By: Laurel Farrer
Q: What kind of remote "rituals" do you have? Any daily/weekly/monthly activities that you regularly perform? -Marius V.
A: This was a really great question that was asked during the Out of Office Conference after Jeff Robbins’ presentation about remote management strategies. There wasn’t enough time to answer with the level of detail that Marius deserved, so we decided to respond here!
Because distributed business management doesn’t really differ from brick-and-mortar business management, let’s focus on how distributed team management differs from that of a co-located staff. Implementing these regular habits will ensure that communication, culture, and unity stay strong within your team, regardless of where you’re all located.
Team Standups. To ensure your team feels connected and supported, it’s important to quickly check in with each member at least once daily. Some teams like to have a casual standup conference call, while others prefer an agile scrum on Slack. How you do it isn’t important, but gauging accountability and tracking progress is. (Tip: Here at Yonder, we use an automated slackbot and love it!)
Catch up on email. Avoid future “Have you followed up on this, yet?” emails by encouraging all of your team members to zero out their inbox at the end of each workday. Trust us, your clients and vendors will notice and appreciate your team’s accessibility!
Plan your tomorrow. This tried and true productivity method is easy to integrate into your team’s daily routine with a slackbot.
Casual Chats. Remote employees may need to be reminded that they work and interact with real human beings. Make sure to integrate efficient (but sincere) personal conversations into your work week by asking about kids, pets, trips, hobbies, or anything else that is exciting or unique about your coworkers. If you’re not “naturally blabby,” block a quick one-on-one chat with each of your team members into your calendar or randomly pair employees with each other (including yourself) to connect during a scheduled time.
Live Meetings. Every team, regardless of size, should come together at least once a week to report, plan, celebrate, and problem solve. How you connect (phone, video, in-person, or other) isn’t very important, but uniting over shared experiences or goals is.
A Celebration. Recognize another stretch of a job well done with a celebration of some kind. You can start simple with extra compliments on Slack, then eventually graduate into Friday afternoon parties or breaks. Fun goals, like this, often make it worth getting through a tough few days and recharges everyone for the next week.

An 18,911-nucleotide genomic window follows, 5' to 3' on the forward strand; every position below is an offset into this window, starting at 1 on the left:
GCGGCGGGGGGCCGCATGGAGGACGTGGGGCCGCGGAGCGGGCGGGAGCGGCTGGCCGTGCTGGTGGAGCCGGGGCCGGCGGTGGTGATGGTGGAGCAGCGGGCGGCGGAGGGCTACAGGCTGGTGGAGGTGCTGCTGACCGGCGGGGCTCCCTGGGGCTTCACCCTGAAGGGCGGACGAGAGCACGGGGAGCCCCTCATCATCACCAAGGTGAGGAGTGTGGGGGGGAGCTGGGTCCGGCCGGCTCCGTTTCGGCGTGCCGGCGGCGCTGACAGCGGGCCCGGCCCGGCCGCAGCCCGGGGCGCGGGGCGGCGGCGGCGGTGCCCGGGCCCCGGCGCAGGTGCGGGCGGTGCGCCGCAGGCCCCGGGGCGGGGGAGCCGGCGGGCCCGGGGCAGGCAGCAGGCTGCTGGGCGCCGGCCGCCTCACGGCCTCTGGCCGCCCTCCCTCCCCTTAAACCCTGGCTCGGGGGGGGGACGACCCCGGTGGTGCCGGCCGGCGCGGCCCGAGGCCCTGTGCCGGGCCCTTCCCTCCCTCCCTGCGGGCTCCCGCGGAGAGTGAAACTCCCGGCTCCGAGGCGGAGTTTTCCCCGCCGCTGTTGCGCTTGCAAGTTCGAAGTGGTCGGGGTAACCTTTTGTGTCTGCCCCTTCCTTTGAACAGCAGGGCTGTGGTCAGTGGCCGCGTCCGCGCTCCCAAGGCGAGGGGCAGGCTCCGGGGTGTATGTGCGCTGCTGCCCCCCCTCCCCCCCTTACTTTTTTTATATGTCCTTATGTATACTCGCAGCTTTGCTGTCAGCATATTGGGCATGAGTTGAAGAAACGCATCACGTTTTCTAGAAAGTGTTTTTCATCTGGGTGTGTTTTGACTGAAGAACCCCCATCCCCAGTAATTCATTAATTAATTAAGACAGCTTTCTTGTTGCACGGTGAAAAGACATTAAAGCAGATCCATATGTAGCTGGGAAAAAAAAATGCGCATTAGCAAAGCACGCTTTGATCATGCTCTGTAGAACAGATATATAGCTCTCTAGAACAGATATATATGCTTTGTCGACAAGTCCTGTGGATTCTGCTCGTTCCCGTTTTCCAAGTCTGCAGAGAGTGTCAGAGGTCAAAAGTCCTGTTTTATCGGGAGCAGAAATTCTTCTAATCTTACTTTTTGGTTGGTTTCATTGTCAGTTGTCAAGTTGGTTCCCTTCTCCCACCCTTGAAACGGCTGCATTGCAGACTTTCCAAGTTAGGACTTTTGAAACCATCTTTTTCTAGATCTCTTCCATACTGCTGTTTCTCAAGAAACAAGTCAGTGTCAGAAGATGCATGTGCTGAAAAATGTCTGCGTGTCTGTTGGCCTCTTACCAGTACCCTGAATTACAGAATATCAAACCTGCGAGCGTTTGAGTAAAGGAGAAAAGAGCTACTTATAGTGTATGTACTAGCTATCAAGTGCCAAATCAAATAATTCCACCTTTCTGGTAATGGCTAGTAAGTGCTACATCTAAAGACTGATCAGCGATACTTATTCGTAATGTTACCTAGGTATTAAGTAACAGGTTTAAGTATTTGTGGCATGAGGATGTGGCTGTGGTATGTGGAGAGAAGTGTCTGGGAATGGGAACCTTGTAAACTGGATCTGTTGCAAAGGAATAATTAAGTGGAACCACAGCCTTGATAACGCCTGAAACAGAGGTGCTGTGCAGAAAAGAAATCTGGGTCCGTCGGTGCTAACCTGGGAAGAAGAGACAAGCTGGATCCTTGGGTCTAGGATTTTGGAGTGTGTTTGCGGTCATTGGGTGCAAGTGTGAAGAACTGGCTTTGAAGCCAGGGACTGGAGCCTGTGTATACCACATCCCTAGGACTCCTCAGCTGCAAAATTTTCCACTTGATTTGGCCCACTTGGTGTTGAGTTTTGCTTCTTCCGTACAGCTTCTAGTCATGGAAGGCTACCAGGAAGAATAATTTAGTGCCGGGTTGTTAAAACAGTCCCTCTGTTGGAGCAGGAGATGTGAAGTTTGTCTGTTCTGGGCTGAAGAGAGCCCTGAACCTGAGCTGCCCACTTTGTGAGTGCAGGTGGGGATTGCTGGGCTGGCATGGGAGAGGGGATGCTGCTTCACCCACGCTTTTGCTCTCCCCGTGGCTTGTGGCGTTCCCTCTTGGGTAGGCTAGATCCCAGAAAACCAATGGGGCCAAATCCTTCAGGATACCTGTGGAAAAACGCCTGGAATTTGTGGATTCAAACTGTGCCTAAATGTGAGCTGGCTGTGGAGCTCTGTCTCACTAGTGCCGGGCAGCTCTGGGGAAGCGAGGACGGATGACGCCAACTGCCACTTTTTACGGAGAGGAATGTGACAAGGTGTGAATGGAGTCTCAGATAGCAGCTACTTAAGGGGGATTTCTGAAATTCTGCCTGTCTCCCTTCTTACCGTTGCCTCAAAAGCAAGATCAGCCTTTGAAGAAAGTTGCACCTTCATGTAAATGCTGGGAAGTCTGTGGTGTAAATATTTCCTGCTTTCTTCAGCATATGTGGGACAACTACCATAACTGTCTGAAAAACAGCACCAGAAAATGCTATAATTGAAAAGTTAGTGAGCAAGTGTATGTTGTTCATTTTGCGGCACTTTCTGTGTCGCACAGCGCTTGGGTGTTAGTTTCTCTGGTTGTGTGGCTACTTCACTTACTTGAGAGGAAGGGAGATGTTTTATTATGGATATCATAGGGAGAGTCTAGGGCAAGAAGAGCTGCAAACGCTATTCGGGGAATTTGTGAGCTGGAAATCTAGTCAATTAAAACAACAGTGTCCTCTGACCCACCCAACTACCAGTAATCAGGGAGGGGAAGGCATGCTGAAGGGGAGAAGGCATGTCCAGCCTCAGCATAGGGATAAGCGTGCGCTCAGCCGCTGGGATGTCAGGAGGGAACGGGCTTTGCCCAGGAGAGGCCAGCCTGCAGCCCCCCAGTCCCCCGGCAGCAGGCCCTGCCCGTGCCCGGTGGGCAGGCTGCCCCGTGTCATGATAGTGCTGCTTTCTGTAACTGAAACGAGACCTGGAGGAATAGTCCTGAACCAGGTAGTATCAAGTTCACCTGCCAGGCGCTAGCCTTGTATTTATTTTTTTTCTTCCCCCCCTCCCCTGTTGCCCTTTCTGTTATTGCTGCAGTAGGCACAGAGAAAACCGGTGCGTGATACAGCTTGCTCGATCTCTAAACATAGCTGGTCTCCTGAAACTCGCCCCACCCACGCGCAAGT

Progress Reports. Voluntarily providing updates communicates trust and confidence, so make sure to offer some kind of reporting to your followers, including progress summaries, important news, and forecasting for the next month. It’s up to you to decide whom to share these reports - just your team, a department, the whole company, or even your entire community. Again, the message is more important than the medium, so don’t get too caught up in format or distribution tools.
Unprofessional Activity. Forget about work and deadlines and clients for a minute and just do something outrageously fun or fulfilling together. Some teams host a Fitbit challenge, slack book club, or happy hour video call to enjoy together. Be creative. Tap into your company’s branding or common interests and goals for inspiration. This will not only support your company’s mission, but strengthen it.
Temperature Gauges. Check in on your team members one-by-one to get an idea of how they’re doing in general. Think of it as an agile scrum, but for their big picture: Are you satisfied with your progress and accomplishments this month? What blocks are you noticing that are hindering your creativity? What can I do that might help you accomplish your goal for next month? If you choose to share responses publicly, make sure to follow up your posted response with a private message to display individual concern.
Quarterly, Semi-Annually, or Annually
Employee Evaluations. During standups and meetings, topics are usually discussed on a micro-scale, so this is a good opportunity to zoom out and look at the big picture of each worker’s progress, satisfaction, concerns, and goals. To encourage transparency, create a casual and comfortable environment, be open to any responses (positive or negative), and be as honest and compassionate as you expect them to be with you.
Personal Gifts. Remind your team about how much you appreciate their work and value your professional relationship with them by sending them a little something every now and then. Budget these into your necessary expenses, so if a special occasion pops up or morale seems to sink, you won’t have an excuse to hold back.
Company Retreats. You already know how important retreats are to the culture, workflows, and communication of a team, so we don’t need to be redundant here. Suffice it to say, this is a crucial investment for the emotional and logistical functions of your team. Have fun, work hard, and watch the incredible impact that it will have on your staff when you return. Trust us.
Establishing rituals with your team might be the most direct path to becoming a more engaged and productive remote leader. With consistent habits and rituals, you will notice a higher rate of employee satisfaction and a more positive vibe to your company culture.
Do you have a question about remote work or distributed teams that you would like answered? Click here to submit!
P.S. Want a little more motivation to implement a ritual? Check out this awesome article.
Laurel Farrer is the COO here at Yonder. She always has a notebook and pen within arm's reach, never sits with both feet on the floor, and drives (safely) without depth perception.